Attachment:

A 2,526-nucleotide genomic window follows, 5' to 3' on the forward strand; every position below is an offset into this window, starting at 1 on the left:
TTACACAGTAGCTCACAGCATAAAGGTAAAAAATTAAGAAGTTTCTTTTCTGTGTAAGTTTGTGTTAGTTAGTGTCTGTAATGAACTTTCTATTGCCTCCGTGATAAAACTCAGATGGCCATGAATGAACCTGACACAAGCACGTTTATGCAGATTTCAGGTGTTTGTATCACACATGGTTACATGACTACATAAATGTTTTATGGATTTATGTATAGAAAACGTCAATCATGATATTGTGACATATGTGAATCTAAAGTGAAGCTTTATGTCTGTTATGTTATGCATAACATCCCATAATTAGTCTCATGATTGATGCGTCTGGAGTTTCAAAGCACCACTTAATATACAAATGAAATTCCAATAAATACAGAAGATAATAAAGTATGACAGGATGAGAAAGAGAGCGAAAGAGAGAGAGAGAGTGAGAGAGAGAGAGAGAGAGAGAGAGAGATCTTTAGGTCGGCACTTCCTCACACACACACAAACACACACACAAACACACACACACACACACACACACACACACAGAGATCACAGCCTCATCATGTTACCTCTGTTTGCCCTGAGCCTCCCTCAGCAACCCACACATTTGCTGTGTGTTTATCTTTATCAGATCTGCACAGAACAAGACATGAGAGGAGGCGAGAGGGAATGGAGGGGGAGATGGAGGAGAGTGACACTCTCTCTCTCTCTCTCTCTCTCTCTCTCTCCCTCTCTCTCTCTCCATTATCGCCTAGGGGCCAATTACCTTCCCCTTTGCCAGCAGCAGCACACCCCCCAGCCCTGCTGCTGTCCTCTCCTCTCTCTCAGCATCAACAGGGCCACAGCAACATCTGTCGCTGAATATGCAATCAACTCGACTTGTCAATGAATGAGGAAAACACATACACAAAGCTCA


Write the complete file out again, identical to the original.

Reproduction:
A 2,526-nucleotide genomic window follows, 5' to 3' on the forward strand; every position below is an offset into this window, starting at 1 on the left:
TTACACAGTAGCTCACAGCATAAAGGTAAAAAATTAAGAAGTTTCTTTTCTGTGTAAGTTTGTGTTAGTTAGTGTCTGTAATGAACTTTCTATTGCCTCCGTGATAAAACTCAGATGGCCATGAATGAACCTGACACAAGCACGTTTATGCAGATTTCAGGTGTTTGTATCACACATGGTTACATGACTACATAAATGTTTTATGGATTTATGTATAGAAAACGTCAATCATGATATTGTGACATATGTGAATCTAAAGTGAAGCTTTATGTCTGTTATGTTATGCATAACATCCCATAATTAGTCTCATGATTGATGCGTCTGGAGTTTCAAAGCACCACTTAATATACAAATGAAATTCCAATAAATACAGAAGATAATAAAGTATGACAGGATGAGAAAGAGAGCGAAAGAGAGAGAGAGAGTGAGAGAGAGAGAGAGAGAGAGAGAGAGATCTTTAGGTCGGCACTTCCTCACACACACACAAACACACACACAAACACACACACACACACACACACACACACACAGAGATCACAGCCTCATCATGTTACCTCTGTTTGCCCTGAGCCTCCCTCAGCAACCCACACATTTGCTGTGTGTTTATCTTTATCAGATCTGCACAGAACAAGACATGAGAGGAGGCGAGAGGGAATGGAGGGGGAGATGGAGGAGAGTGACACTCTCTCTCTCTCTCTCTCTCTCTCTCTCTCCCTCTCTCTCTCTCCATTATCGCCTAGGGGCCAATTACCTTCCCCTTTGCCAGCAGCAGCACACCCCCCAGCCCTGCTGCTGTCCTCTCCTCTCTCTCAGCATCAACAGGGCCACAGCAACATCTGTCGCTGAATATGCAATCAACTCGACTTGTCAATGAATGAGGAAAACACATACACAAAGCTCA